Cold wave makes grapes unfit for wine, dry fruits

Farmers are in a grip of panic with temperatures plummeting to 4 to 5 degrees Celsius across North Karnataka and intense cold wave spanning more than four days.

Hundreds of grape growers across North Karnataka region who managed to save their crop from severe drought a few months ago, have now suffered a double whammy with severe winter ruining their bumper crop. The bone-biting cold wave in the last few days has squeezed the sugar content out of grapes and turned them sour besides making the fruit unfit for wineries or dry fruit industries. Sources in the horticulture department revealed to DH that nearly 70% of the 23,000-hectare crop has gone waste, making it one of the worst agrarian crises in the state.

Farmers are in a grip of panic with temperatures plummeting to 4 to 5 degrees Celsius across North Karnataka and intense cold wave spanning more than four days. Abhayakumar S Nandrekar, president of the grape growers’ association told DH that if the situation continues even for another two days, it will be more disastrous. “Since 2015, for four consecutive years, we have been reeling under severe drought. This time, we were able to safeguard crops with tanker water. But this severe winter has reversed our calculations inflicting even more damage,” Nandrekar, who owns 12 acres of wine-yards told DH.

According to Nandrekar, the extreme cold has resulted in the reduction of water content in grapes. “Due to reduced water content, the sugar content technically called ‘brix’, has come down sharply. A majority of the grapes grown in Bagalkot, Vijayapura and Belagavi are sent to Maharashtra for wine production. The table-wine grape should have a brix level of 21 to 25%. But the cold conditions have reduced it to a mere 5 to 6%, making it sour. They can neither be used in the dry fruit industry nor for wine. If you supply it to the local market for domestic consumption as fruit, nobody will buy the sour fruit,” he moaned.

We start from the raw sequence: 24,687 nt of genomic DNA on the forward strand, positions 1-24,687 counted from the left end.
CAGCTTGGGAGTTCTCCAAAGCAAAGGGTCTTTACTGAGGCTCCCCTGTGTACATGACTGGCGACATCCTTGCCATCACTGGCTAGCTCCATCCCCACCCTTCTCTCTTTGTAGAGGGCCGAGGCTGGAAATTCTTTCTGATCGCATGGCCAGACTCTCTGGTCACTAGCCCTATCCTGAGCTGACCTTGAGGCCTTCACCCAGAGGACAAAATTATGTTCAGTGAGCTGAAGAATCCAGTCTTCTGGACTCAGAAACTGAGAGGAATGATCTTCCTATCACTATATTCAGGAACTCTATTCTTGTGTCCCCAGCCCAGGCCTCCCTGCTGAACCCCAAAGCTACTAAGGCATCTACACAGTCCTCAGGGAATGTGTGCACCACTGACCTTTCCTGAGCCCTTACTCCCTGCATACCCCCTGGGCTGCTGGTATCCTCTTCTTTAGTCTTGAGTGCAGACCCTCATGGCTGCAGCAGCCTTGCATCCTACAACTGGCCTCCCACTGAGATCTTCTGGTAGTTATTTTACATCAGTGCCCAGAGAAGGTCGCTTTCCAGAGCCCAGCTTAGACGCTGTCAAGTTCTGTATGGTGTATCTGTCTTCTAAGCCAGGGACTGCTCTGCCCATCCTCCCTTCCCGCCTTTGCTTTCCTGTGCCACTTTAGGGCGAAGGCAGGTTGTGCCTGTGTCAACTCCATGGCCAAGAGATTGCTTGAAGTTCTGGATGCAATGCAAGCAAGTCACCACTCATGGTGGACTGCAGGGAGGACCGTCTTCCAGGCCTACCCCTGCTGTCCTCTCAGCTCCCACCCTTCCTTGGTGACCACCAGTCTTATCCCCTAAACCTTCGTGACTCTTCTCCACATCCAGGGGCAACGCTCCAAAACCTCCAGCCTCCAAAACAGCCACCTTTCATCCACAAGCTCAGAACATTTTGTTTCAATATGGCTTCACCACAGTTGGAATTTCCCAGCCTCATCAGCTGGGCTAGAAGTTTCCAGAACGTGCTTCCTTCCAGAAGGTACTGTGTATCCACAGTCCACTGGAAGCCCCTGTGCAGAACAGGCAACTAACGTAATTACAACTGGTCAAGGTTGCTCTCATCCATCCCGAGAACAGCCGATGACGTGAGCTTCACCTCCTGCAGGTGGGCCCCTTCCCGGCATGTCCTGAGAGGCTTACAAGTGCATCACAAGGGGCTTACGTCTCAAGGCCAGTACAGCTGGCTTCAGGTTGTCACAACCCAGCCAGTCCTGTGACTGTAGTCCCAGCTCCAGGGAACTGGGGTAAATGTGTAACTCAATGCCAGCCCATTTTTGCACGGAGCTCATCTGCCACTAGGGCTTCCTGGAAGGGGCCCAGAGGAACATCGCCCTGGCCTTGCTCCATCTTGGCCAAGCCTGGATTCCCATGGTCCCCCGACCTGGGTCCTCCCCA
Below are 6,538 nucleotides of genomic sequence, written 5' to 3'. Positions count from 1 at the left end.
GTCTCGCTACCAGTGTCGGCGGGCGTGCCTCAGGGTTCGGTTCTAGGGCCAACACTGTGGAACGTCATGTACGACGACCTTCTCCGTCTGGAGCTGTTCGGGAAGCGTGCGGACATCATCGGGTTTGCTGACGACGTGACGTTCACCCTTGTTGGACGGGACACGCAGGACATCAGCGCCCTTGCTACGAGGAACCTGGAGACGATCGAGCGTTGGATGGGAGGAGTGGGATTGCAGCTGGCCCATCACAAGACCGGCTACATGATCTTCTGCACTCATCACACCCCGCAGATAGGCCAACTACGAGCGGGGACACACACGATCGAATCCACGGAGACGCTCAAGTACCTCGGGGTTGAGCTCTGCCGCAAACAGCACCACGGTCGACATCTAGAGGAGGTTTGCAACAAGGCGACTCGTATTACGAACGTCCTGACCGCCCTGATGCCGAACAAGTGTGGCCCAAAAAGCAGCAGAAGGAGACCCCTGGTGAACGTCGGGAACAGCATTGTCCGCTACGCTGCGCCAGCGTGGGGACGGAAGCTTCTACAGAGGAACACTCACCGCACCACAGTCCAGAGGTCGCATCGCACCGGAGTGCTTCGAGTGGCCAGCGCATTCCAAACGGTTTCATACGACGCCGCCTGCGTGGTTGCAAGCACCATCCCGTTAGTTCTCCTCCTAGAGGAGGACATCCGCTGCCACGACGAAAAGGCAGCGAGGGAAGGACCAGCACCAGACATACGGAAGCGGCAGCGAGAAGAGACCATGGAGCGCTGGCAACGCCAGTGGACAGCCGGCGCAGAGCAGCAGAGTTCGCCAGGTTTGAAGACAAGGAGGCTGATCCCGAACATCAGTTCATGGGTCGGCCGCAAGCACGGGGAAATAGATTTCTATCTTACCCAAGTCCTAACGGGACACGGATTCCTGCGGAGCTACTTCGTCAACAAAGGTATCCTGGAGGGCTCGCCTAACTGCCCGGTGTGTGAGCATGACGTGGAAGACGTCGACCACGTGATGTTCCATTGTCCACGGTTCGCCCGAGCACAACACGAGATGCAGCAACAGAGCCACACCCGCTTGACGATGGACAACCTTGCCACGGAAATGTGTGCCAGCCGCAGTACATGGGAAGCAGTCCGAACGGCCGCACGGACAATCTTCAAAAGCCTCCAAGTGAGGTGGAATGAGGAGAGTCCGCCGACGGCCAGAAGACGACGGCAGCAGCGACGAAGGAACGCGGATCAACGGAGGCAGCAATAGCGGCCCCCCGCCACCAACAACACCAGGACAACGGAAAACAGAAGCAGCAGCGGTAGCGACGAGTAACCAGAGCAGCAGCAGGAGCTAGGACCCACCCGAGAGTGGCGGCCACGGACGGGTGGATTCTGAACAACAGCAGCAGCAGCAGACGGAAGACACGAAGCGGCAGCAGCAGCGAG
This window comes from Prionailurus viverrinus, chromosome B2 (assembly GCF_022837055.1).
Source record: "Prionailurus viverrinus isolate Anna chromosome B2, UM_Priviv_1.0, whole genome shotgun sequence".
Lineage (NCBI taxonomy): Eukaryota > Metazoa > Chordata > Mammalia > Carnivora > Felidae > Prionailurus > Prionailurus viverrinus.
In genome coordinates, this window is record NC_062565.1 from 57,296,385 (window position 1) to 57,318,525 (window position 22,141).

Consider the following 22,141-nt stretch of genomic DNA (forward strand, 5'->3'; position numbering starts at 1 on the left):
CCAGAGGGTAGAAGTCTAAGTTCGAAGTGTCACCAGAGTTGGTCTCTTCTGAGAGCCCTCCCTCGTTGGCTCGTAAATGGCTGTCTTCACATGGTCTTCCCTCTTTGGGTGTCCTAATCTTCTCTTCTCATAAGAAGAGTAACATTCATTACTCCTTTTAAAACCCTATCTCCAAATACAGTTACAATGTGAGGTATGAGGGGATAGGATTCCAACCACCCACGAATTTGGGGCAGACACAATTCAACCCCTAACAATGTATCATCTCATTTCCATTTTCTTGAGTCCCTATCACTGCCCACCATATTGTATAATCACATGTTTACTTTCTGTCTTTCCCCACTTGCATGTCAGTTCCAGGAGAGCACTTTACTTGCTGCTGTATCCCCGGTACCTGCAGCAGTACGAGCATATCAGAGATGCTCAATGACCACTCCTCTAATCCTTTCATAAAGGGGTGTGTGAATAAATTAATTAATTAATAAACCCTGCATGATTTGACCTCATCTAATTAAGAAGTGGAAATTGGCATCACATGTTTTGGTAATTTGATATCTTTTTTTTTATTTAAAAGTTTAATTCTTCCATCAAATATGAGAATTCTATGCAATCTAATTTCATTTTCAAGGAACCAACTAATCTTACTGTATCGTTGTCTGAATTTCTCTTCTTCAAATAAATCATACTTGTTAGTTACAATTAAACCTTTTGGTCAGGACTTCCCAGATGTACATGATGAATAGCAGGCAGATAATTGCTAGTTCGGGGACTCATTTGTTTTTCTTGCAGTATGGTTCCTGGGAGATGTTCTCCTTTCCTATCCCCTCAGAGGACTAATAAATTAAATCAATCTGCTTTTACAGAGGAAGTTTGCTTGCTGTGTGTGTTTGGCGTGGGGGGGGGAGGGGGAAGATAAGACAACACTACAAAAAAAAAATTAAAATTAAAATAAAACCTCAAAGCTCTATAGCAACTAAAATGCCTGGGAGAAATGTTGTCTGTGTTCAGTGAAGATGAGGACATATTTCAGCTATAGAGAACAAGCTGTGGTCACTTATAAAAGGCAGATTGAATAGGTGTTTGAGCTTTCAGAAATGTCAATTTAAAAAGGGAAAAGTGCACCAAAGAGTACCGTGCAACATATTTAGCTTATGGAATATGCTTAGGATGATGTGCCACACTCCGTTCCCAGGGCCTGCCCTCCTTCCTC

More than 5,000 farmers in 16 districts have taken up grape cultivation.

“Until last year, many of us had sold grapes for Rs 60-65 a kg. But this year, it is difficult to get even Rs 10 a kg,” said Ramu Jambagi, a grower from Tikota village in Vijayapura.

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